Jolly Mountain and Norse Peak fires cost state and federal agencies millions of dollars
YAKIMA, Wash.- We are in the era of megafires according to an ecologist with the U.S. Forest Service.
Especially in the Pacific Northwest where forests cover most of the land and fires are put out before they can get rid of dead trees and brush.
"When you couple big areas of forest and century without fire, you've got the making for a lot of real estate that can burn," Dr. Paul Hessburg with the Forest Service.
The problem with these fires is local fire departments don't have the resources or money to put them out. However, once you get state and federal agencies involved, you now have enough money to burn.
Public information officer Jennifer Jones said the US Forest Service has a budget of $1.6 billion but have exceeded its budget 11 times in the last 15 years, including 2017.
"With $2.4 billion in fire suppression is a record year,” she said. “The most we have ever spent."
The Jolly Mountain and Norse Peak fires burned almost 100,000 acres combined and cost the Forest Service more than $46 million. Along with the Department of Natural Resources who spent almost $50 million.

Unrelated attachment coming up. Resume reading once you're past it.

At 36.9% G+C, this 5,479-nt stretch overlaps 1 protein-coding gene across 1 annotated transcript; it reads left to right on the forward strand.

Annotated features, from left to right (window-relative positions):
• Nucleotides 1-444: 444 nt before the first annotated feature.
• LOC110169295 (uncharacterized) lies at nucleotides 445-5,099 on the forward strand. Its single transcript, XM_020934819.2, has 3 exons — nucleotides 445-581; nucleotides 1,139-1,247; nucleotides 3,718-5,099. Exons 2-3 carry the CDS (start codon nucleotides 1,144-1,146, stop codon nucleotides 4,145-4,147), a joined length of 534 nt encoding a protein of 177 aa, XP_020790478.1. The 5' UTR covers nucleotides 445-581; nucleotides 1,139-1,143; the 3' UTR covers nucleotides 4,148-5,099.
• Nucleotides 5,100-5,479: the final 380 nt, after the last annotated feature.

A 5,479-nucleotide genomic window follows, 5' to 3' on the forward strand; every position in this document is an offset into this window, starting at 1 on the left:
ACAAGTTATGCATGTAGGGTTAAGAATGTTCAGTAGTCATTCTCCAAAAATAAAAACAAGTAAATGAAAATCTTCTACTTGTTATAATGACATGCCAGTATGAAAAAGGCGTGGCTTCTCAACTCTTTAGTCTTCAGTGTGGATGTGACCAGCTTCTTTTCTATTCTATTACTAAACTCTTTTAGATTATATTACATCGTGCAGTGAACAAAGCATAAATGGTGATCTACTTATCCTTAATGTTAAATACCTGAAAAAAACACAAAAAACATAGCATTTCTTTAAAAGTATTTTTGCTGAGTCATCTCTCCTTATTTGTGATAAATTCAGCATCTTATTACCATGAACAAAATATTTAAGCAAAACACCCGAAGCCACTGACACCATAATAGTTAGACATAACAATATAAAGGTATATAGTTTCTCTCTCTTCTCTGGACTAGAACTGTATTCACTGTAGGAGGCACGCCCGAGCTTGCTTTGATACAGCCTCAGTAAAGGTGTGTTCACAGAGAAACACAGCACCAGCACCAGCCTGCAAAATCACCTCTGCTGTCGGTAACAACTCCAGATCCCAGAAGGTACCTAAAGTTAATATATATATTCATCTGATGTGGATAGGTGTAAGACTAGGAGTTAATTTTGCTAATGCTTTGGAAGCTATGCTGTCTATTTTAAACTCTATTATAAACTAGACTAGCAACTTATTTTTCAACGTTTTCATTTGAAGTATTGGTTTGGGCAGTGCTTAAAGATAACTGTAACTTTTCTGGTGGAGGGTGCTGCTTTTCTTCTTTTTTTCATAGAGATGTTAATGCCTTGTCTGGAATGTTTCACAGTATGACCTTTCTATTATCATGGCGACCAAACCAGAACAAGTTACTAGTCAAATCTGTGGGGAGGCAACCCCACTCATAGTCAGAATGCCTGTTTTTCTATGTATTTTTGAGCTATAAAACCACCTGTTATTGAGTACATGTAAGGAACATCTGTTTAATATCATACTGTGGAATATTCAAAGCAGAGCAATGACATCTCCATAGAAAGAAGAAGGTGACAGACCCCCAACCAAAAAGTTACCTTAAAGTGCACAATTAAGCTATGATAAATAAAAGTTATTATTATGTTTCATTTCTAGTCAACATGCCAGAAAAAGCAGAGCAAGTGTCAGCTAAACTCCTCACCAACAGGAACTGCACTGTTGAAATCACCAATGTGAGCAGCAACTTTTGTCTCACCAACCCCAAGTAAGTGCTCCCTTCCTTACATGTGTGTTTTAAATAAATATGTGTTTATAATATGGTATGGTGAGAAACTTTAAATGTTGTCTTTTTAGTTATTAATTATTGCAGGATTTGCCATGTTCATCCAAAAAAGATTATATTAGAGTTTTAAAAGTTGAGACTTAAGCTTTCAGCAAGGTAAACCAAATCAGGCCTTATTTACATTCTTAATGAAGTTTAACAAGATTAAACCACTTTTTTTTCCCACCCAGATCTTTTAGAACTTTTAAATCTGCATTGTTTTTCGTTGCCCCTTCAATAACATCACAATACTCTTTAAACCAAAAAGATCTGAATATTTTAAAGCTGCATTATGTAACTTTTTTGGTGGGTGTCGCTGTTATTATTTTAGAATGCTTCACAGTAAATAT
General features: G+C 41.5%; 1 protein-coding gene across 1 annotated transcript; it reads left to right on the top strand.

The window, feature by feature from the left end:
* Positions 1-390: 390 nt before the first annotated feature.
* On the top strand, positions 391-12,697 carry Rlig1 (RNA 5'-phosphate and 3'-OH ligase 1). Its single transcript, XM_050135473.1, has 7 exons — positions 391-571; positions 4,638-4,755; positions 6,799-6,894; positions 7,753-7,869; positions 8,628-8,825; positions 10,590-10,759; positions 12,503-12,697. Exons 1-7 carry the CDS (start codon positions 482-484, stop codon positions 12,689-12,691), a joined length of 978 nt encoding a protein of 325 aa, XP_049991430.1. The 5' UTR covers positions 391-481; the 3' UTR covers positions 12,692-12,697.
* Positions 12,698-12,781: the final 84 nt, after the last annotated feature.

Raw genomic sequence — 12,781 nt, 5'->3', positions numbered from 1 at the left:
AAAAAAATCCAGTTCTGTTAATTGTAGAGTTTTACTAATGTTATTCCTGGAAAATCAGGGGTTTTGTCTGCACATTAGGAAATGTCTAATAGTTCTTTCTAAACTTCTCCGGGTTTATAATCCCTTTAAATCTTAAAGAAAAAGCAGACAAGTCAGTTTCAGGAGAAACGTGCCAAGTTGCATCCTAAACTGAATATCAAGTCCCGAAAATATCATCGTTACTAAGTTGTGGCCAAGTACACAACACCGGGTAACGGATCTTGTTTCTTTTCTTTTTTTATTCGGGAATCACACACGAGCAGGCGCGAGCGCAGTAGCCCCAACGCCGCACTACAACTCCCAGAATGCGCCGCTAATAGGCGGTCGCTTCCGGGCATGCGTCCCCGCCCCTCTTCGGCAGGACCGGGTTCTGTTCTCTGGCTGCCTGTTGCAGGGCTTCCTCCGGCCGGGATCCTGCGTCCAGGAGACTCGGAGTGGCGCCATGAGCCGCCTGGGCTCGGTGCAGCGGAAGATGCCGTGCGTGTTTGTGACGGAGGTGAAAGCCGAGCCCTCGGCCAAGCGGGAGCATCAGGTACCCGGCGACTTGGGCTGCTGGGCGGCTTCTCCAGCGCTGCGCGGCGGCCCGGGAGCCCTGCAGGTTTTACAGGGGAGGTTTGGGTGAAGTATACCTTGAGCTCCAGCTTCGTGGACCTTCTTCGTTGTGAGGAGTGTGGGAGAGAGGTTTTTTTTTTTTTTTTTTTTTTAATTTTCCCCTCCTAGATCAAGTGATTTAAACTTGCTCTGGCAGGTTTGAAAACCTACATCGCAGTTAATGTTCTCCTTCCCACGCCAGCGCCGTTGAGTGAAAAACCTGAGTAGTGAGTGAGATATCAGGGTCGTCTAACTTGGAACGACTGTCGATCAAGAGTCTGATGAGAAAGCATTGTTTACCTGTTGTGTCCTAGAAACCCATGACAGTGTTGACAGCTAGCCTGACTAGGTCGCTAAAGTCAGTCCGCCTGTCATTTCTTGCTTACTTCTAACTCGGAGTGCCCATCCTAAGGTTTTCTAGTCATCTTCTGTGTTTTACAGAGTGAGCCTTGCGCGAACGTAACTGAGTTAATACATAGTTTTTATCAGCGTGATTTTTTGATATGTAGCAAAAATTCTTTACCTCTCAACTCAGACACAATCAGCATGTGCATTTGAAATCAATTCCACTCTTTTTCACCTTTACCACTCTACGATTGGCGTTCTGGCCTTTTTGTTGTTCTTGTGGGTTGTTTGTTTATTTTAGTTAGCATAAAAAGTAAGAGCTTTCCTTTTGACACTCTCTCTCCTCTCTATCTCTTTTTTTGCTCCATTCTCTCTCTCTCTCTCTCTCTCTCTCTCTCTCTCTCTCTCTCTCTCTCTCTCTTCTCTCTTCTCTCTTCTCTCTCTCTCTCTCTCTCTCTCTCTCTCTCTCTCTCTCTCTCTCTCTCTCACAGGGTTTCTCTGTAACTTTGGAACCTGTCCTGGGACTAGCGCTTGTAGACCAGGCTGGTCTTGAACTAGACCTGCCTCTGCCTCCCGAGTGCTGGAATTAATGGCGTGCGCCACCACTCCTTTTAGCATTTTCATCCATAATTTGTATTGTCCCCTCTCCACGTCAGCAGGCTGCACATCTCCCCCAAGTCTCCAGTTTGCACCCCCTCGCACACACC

Both agencies had hundreds of firefighters on the ground and none of them work for free.
A single, entry level firefighter costs the forest service over $200 a day, which includes overtime and hazard pay.
Most handcrews went to multiple fires and that can rack up a lot of overtime quickly.
"We are sitting at about 900 hours of overtime so we'll break a thousand hours on top of our 40 a week," Ahtanum HandCrew Boss Jason Horner said.
1000 hours of overtime would equal almost $20,000 for a single firefighter during fire season.
There weren’t only resources on the ground. Air support was used to drop water on the fire from above.
The forest service has to pay thousands of dollars to have the air tankers available and then pay over $8,000 an hour once it's in the air.
And since so many people were used to get them contained proper equipment and a place to spend the night were needed as well.
When you factor in the gear and supporting the camps they lived in for over a month those two alone cost over $20 million, which is almost half of the total cost for Jolly Mountain and Norse Peak.
Now DNR and the US Forest Service worked together to get both fires contained, but at what cost?
For a little more than $97 million.
Jones said she hopes they find a new way to increase their budget to keep up with how bad fire season has become.
She said this spending only takes away from other projects that could help reduce fire intensity.